In recent years, high-protein diets that fall under the "paleo" umbrella have become more popular. Many of them focus on replacing carbohydrates with protein, reasoning that the body digests it more slowly—so you feel fuller for longer—and that it helps build and repair your working muscles (as long as you follow these 3 protein rules).
These diets, which generally stress foods that can be hunted, gathered or fished, is based on the theory that our bodies are designed to eat like our caveman ancestors; they're not designed to digest the processed foods that are the basis of the standard American diet. They generally advocate sticking with various grass-fed meats, wild fish, poultry, eggs, nuts, fruit and vegetables—which are generally high in protein and fiber and low in carbohydrates—and avoiding grains and starchy vegetables. Healthy fats are also recommended.
The upside: You may feel better overall and lose some inches around the waist as you cut out empty calories from processed foods. You won't go hungry. Studies have shown that people who eat more protein—about 30 percent of total calories—are less hungry and take in less calories. And studies have shown that those who upped their protein intake were 50 percent less likely to regain the weight they'd lost. They also lowered their percentage of body fat.
Are these diets right for new runners? Because these diets are so high in fiber, your digestive health may improve, but it may be tough to get through a long run without a few pit stops, or hitting the wall. Because these diets are very low in carbs and higher in fat, they're not the best choices for runners. The body runs most efficiently when it's using carbs for fuel; the body has a harder time converting fat to fuel. So you may feel sluggish while you're adjusting to this new diet. And if you're running longer distances—say up to a 10K or a half marathon—it may be challenging to find any sports energy gels or chews that meet the parameters of the diet.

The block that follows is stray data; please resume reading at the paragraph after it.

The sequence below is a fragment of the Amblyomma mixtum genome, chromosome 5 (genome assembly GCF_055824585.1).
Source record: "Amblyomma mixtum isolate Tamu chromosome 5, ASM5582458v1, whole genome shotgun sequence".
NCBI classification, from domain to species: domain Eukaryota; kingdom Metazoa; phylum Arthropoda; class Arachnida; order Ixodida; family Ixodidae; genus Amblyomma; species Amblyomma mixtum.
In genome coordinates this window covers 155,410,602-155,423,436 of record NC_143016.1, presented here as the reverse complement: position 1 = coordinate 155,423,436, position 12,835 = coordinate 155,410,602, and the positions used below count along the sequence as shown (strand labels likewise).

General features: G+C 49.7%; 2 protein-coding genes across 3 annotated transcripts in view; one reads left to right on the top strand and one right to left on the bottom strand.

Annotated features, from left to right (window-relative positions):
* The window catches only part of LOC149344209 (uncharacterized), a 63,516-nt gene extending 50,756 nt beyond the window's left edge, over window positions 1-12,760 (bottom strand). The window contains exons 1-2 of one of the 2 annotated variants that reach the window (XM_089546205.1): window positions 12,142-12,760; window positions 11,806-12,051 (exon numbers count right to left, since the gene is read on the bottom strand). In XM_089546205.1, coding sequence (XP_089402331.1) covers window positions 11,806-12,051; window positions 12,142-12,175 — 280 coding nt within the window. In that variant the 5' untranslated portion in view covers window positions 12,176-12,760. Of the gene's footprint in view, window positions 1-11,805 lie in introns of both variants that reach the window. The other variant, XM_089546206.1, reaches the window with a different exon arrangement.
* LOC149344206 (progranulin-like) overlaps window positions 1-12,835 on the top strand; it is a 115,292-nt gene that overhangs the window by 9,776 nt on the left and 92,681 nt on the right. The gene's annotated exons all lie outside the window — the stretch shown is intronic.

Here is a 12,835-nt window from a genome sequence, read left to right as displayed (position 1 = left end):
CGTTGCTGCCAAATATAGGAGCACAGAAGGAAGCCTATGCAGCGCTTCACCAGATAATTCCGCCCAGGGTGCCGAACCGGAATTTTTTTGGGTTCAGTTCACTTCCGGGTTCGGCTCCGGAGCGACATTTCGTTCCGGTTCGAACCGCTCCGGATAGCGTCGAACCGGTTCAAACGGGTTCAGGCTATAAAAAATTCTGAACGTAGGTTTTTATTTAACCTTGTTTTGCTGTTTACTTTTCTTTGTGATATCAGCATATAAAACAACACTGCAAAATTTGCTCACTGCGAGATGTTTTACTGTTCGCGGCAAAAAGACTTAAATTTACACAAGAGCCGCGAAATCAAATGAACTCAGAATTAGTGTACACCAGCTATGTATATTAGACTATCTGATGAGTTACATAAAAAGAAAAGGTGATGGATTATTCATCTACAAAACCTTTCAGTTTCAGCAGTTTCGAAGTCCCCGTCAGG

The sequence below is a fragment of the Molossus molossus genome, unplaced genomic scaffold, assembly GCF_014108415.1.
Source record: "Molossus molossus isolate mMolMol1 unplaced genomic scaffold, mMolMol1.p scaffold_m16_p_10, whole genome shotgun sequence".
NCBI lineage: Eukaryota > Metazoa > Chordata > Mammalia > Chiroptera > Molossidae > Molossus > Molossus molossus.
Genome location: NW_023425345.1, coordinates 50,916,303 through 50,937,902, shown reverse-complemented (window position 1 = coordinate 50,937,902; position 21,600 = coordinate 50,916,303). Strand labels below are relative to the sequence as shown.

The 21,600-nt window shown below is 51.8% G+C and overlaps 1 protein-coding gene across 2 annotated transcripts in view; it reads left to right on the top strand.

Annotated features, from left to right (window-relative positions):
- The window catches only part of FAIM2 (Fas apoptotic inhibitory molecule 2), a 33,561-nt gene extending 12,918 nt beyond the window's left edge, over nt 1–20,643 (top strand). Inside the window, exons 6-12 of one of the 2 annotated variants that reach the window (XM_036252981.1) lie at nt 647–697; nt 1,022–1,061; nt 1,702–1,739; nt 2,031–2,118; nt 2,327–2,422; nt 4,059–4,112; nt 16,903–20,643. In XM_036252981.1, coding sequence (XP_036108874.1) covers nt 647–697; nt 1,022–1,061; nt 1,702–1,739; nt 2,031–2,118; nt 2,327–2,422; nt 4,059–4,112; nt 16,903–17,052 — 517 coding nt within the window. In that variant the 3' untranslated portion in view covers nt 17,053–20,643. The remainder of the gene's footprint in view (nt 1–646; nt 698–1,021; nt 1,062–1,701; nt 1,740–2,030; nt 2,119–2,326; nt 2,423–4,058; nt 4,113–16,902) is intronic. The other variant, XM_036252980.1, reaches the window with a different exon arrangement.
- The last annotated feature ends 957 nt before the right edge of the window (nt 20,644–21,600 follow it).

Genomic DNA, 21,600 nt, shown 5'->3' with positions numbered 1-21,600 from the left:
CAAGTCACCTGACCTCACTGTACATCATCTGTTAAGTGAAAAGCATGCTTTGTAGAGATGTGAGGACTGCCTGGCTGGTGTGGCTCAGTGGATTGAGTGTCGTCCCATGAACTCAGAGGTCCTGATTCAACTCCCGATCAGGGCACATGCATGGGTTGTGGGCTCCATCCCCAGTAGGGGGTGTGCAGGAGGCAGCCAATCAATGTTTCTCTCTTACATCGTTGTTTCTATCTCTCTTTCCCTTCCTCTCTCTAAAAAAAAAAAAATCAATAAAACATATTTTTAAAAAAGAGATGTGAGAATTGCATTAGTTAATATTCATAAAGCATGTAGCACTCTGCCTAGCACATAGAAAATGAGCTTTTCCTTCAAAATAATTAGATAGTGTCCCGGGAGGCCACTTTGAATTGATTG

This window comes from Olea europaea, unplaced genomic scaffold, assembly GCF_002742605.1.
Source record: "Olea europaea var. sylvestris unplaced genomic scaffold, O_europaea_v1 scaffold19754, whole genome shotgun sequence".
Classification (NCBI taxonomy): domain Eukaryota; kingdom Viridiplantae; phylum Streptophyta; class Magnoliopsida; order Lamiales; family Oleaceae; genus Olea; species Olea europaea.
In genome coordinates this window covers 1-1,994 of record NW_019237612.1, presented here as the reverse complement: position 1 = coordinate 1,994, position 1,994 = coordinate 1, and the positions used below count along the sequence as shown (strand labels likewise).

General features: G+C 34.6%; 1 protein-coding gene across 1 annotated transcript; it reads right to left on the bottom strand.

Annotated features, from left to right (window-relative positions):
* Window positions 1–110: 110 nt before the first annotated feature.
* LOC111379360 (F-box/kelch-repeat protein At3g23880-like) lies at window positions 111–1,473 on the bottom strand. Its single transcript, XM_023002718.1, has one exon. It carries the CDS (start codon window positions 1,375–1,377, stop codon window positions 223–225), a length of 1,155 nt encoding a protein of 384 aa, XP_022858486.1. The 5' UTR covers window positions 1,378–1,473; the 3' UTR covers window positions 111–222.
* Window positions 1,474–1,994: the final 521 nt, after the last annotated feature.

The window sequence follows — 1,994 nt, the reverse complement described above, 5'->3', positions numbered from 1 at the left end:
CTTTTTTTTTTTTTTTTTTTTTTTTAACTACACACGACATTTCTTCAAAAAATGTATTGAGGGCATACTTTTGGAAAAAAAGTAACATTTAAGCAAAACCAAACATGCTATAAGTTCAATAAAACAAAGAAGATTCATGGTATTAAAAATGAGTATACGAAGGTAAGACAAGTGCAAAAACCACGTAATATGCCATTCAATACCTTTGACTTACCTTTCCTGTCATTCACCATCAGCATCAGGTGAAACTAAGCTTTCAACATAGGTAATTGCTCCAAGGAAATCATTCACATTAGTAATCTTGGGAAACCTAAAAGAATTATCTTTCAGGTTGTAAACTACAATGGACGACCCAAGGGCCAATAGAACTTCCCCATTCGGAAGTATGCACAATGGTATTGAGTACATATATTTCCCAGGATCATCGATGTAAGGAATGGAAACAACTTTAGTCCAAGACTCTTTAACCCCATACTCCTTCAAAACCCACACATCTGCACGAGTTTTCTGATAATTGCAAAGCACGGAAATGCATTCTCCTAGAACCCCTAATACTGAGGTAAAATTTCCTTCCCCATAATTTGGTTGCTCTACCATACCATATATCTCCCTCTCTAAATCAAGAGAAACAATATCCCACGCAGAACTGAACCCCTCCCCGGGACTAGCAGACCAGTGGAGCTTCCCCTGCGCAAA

A diet is commonly classified as a "detox" if it involves a change of eating patterns with the goal of ridding the body of toxin buildup. These types of diets vary from those that involve a two-day fast to others that call for a 21-day detox, during which time dieters must eliminate certain food groups or even drink "cleansing" beverages on a daily basis. Generally these diets promise quick weight loss, healing, cleansing and a renewed sense of better health. While not all detox diets are solely focused on weight loss, the eating is so restrictive that weight loss often follows.
The upside: Quick results; because you're consuming so little, the weight immediately drops off.
Are these diets right for new runners? Generally speaking, it's best to avoid these kinds of diets. While you may lose weight in the short term, they don't nurture the kind of lifestyle change and nutrition improvement that are essential to losing weight and keeping it off. Plus, you won't have the energy you need to exercise, which is critical to sustainable weight loss. Probably the most frustrating part of these diets is that once you finish the detox and return to your old eating habits, the weight you worked so hard to lose is certain to return.